Whilst on paper it looks reasonably swift, it has to be worked rather hard to make lively progress, which dents the economy. The CO2 figures aren’t brilliant but with the current VED system its less of a concern to the average buyer as now all I.C.E cars under £40k are £140 a year. Where the engine wins is that compared to a base model Corsa, Fabia or Fiesta it’s a peppier, more lively unit. However it’s quickly sidelined when you realise that those cars all get quicker, more economical offerings once you jump up to a mid range example.
When the GS and ZS models were launched, with a choice in engine and gearboxes, the general consensus was that eventually one or both would filter down to the 3, so its disappointing to see the UK market gets neither a turbo charged engine or a self-shifting transmission. The argument that it’s a limited choice because it’s a value proposition is a non starter really. Natural comparisons are made to the Dacia Sandero, which gets a healthy choice of engines, and 3 types of transmission.
Visually its a much improved car and its nice to see MG finally get a family look to its cars (which should be complete when the GS is replaced by the HS next year) the fun side of the model still exists with the many customisation choices and a plethora of paint colours available to select, the bold yellow becoming the ‘free’ colour.
The introduction of Apple Car Play brings the car broadly into line with its contemporaries and more appealing to all those tech savvy millennials, who should also appreciate its low Group 4 insurance.
But the car is still writing cheques it can’t cash. It merely looks sporty, fresh and modern and should appeal to many buyers, it even drives well, being front wheel drive with the MacPherson struts up front and a twist beam at the rear, a classic but worthy setup, erring towards stiff in line with the sporting heritage of a ‘Morris Garages’ product. Out on the road it handles well with a nice weight to the steering and the 195 section tyres give good honest grip. Honest John claimed it handled better than the current (lardy) MINI. He may well be right but it’s certainly not as planted as the predecessor R56.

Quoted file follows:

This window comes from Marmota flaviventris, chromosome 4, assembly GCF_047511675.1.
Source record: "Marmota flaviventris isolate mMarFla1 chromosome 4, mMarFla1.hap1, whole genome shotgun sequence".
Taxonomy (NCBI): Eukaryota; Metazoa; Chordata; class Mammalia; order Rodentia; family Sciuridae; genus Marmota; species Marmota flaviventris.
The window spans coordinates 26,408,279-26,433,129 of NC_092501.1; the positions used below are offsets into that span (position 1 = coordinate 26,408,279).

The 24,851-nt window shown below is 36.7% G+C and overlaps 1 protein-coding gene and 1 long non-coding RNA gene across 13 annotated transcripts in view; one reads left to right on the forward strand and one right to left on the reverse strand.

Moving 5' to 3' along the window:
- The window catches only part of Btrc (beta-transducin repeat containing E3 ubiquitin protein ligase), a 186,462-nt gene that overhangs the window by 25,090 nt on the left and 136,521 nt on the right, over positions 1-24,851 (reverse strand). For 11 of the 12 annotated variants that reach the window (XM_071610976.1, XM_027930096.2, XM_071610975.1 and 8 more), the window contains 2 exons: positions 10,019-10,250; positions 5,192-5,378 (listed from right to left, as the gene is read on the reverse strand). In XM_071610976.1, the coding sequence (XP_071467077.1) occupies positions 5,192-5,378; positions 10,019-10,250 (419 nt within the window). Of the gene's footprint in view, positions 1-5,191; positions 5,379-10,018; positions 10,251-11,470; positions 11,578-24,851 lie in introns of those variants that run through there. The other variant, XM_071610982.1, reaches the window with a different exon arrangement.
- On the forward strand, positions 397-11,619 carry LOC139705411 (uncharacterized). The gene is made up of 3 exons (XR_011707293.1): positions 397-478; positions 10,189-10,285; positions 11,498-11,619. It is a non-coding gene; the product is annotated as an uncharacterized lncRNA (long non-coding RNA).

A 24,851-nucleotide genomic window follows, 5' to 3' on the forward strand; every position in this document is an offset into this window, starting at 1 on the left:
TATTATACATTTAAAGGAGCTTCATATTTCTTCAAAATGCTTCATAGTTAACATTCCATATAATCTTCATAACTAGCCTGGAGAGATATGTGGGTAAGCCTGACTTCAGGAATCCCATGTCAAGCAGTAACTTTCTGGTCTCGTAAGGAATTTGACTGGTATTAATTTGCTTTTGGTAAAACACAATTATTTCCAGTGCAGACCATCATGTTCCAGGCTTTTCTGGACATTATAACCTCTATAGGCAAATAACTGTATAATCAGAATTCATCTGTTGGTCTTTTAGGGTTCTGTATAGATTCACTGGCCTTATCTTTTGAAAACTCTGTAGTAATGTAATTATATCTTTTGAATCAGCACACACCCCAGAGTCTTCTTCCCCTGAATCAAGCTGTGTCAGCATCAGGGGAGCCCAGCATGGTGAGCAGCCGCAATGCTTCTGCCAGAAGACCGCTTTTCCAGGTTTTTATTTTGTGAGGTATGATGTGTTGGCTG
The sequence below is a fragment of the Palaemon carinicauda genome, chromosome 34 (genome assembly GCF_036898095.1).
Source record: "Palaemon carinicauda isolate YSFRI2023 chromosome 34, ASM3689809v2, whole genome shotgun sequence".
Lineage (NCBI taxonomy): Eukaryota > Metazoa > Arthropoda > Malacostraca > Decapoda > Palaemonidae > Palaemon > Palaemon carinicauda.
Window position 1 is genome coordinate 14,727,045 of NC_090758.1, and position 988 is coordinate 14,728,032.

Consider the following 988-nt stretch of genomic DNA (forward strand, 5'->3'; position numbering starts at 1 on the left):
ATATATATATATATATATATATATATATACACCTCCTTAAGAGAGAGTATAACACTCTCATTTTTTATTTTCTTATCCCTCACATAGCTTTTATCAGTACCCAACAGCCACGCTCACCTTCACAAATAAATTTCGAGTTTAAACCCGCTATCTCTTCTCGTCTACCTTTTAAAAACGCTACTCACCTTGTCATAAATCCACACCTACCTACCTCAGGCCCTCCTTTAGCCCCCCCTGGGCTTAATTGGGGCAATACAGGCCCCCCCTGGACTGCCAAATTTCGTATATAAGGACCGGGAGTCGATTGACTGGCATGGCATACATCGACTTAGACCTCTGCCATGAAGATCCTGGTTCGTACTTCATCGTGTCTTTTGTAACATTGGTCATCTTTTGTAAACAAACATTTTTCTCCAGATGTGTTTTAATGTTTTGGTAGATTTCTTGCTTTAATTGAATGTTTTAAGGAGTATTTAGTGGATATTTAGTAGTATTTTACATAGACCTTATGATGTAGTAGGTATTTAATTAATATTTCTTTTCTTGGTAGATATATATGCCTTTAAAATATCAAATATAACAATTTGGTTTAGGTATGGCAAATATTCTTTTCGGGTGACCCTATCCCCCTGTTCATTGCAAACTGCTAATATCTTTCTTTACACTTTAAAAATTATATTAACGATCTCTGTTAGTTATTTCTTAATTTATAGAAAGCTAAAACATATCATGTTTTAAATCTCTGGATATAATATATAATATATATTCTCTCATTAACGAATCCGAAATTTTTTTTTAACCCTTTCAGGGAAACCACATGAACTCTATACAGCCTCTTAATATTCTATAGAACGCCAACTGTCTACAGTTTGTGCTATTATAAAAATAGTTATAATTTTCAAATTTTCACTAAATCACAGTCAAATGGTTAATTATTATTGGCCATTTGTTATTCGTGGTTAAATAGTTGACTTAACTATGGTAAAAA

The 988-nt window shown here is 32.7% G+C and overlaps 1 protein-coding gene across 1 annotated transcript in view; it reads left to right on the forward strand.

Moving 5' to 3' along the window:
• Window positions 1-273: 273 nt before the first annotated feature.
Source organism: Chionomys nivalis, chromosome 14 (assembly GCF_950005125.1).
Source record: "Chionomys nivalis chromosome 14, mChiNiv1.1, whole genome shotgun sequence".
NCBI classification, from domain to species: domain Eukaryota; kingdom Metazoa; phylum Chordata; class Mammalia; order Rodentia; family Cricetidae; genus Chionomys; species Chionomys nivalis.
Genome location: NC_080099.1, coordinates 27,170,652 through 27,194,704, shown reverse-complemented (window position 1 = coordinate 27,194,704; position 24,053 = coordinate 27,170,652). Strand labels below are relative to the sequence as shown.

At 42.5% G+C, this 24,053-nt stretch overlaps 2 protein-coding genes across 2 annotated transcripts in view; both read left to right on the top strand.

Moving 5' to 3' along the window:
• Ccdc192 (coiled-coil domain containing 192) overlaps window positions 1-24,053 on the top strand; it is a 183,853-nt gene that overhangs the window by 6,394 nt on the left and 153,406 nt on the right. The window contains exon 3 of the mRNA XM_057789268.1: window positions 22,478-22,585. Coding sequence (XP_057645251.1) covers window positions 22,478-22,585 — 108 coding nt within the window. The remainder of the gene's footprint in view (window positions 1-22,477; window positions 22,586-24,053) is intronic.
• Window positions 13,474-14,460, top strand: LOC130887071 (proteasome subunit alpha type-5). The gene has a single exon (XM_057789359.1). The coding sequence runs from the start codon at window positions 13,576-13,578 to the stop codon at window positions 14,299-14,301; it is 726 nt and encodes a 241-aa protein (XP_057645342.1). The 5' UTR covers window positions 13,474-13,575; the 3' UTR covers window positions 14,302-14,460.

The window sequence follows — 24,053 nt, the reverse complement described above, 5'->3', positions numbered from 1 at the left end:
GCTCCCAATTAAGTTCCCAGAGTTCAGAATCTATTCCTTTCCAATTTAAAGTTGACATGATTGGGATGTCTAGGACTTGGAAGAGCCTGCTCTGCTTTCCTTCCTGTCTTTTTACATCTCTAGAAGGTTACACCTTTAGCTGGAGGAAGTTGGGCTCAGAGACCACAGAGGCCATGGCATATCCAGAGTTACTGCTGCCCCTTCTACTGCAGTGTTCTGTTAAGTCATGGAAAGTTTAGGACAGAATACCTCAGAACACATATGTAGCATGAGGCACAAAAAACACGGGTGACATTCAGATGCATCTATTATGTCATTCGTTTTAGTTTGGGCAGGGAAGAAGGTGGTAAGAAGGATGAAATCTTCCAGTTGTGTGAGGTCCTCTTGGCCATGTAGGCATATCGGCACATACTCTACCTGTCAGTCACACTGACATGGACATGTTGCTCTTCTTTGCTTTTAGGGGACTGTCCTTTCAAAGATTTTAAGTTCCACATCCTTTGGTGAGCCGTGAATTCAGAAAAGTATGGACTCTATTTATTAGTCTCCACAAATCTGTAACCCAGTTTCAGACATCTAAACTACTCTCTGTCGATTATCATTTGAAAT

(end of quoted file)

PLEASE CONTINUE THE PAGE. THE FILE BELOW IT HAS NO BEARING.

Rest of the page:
In conclusion, I must stress that whilst this car does so many things to an acceptable standard, until its gets a better engine it’s never going to be a leader in this market and that’s a shame because it’s matured into quite a decent supermini.
2019 MG3 Facts and Figures
On Sale: Sept 2018 onwards
Prices; £9495, £11395, £12795
Warranty: 7 years/80k miles
With grateful thanks to the team at Pinkstones for the loan of their demonstrator.
So there we have it, we’ve no idea which trim level Benny was driving, how many miles he covered and under what circumstances, we also have no pictures from his road test and instead have had to rely on stock images, but never-the-less he’s been thorough.
In summary it seems that Benny has found a car that is largely unchanged (aside from a few cosmetic exterior changes and a redesigned dash and infotainment unit) drives the same and is pretty much the same.
Good work Benny, I think I speak for everyone when I say we look forward to the next instalment of your adventures with the senior team at Pinkstones.
Sod the other publications, they don’t now what they’re missing.